Discontinuous linear parts were implemented in the model to allow simultaneous contraction and expansion of the mesh to simulate the rotary motion of the damper.
The CFD results were then used in the MATLAB/Simulink system-level model to predict the reduction in amplitude of the tremor.
By using STAR-CCM+, various geometrical parameters were changed, without much effort, during the design exploration. One of the key considerations in this work was the tolerances that could be achieved with the manufacturing methods considered. The tolerance of the manufactured components and ultimately, the tolerance of the damper geometry after assembly, were of significant concern.
One of the initial designs (Figure 2) had fluid gaps that were similar in size to the manufacturing tolerances, which meant that the damper performance for that design was highly sensitive to the tolerances of the components and the assembly technique. To counter this, the azimuthal angle through which the paddle spans was increased and larger fluid gaps were introduced. The larger surface area resulting from these changes increased the damping whilst reducing the sensitivity to manufacturing tolerances (Figure 3).
Figure 4 shows the output from STAR-CCM+ for the initial and the final damper designs. The results for the final design indicated a high damping coefficient and a slightly higher stiffness compared to the initial design. The tremor amplitude reduction is presented in Figure 5. The amplitude reduction with the final damper design was about eight to nine times higher than with the initial design. With the initial damper design, the reduction in amplitude seemed to increase with decreasing frequency contrary to the target characteristics. With the final damper design, the maximum amplitude reduction was around 2 Hz, and reducing with decreasing frequency below this level.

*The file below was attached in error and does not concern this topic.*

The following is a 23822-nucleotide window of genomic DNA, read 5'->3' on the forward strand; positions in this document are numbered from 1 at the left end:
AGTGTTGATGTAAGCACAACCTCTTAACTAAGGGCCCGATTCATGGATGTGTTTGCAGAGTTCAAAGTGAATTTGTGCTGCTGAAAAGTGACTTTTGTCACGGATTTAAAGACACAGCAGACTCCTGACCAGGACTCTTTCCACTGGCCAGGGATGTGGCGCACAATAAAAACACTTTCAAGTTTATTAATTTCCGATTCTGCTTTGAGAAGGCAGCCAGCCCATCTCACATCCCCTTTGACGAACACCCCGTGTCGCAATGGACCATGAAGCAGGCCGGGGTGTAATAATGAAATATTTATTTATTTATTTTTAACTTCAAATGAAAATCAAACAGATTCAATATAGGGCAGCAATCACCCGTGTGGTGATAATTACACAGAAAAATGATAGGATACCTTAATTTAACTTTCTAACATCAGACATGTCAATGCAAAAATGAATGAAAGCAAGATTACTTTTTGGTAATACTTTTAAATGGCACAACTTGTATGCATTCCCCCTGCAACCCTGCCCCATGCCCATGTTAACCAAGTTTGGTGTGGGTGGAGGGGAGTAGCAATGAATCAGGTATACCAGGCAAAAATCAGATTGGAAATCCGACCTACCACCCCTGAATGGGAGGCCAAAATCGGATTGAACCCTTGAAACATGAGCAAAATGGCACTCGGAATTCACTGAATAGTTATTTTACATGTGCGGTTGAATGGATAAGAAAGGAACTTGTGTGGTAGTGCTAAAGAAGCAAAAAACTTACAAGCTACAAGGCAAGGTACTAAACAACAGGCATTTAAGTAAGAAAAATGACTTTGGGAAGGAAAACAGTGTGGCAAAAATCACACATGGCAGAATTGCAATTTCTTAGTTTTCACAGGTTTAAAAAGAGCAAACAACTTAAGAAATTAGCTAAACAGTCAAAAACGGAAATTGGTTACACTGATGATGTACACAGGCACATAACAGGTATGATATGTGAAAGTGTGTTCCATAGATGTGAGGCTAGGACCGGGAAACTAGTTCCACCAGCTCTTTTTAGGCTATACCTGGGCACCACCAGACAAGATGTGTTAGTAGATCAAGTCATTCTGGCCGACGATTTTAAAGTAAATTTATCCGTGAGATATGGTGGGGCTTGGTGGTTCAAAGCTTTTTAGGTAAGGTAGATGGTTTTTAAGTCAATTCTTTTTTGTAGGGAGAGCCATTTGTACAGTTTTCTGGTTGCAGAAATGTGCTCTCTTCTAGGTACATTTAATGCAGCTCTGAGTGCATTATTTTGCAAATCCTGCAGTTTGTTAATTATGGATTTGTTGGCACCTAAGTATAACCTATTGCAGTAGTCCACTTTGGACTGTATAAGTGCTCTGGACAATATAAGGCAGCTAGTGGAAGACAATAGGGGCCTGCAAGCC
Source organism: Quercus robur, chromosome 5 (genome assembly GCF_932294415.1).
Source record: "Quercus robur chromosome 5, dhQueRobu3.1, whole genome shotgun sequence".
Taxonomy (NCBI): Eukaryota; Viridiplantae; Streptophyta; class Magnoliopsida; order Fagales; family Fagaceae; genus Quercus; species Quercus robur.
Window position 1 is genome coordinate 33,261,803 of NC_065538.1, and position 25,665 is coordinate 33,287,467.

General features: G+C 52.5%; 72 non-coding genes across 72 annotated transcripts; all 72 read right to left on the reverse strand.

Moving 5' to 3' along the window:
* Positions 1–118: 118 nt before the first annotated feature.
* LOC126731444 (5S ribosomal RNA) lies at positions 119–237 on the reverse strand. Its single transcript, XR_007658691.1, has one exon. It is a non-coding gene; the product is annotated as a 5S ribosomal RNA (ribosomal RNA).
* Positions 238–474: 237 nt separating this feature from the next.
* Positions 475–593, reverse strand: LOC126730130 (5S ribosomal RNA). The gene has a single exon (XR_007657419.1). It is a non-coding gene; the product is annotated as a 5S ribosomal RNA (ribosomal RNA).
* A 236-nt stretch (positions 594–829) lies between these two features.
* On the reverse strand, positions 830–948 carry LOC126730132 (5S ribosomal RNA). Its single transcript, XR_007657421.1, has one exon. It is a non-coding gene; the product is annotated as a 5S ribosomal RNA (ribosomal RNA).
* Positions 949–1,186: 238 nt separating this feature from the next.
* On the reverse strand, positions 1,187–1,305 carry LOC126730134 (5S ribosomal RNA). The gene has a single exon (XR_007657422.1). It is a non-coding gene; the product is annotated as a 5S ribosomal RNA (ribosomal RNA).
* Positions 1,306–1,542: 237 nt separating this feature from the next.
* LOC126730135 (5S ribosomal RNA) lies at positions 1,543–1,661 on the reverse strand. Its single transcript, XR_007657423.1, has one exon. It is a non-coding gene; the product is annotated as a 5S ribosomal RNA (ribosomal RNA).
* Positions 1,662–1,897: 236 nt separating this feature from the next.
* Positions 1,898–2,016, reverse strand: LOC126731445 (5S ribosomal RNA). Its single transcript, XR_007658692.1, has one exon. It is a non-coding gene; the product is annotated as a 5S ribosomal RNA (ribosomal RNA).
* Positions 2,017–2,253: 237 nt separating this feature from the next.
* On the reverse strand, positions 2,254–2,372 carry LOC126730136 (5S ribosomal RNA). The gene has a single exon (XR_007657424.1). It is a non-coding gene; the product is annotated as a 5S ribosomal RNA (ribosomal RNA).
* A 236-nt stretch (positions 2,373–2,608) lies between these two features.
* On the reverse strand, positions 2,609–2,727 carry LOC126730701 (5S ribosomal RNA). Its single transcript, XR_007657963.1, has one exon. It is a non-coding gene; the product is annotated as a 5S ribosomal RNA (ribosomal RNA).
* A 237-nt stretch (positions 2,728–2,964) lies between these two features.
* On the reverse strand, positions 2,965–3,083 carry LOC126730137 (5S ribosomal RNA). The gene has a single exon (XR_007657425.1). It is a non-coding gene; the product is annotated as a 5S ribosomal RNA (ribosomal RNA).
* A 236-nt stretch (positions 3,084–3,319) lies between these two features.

By employing the damper prototype based on the output of CFD simulations using STAR-CCM+, an orthosis was developed by Especialidades Médico Ortopédicas (Figure 6A and 6B). Prototype testing and patient trials carried out at Pera Technology UK and at the Instituto de Biomecánica de Valencia revealed about 30% reduction in tremor. The differences observed between the patient trials and the simulations were attributed to effects from human skin compliance.
Clinical trials also revealed a significant improvement when the orthotic device was worn during activities such as writing. The development of a viscous fluid damper similar to that employed here normally takes over ten design iterations using physical prototypes. By employing a CFD simulation model to optimize the design, the final design was realized with the first prototype, significantly shortening the development time and drastically reducing the costs involved.
This article presents an example of how CFD simulations can be used as an effective means to fast-forward new product development by allowing progress through concept design, prototyping and clinical trials into the market in quick succession. In this case, a product developed for the automotive sector was employed as a starting point for a medical orthotic application. CFD was used in conjunction with a system-level model to simulate the final performance which in turn was mapped back to critical design factors. By employing design parameters in STAR-CCM+, design exploration and optimization was carried out to produce the prototype with the desired performance in the first design iteration.
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Pera Technology Ltd.
Instituto De Biomecanica De Valencia
Cultraro Automazione Engineering S.R.L.
Especialidades Medico Ortopedicas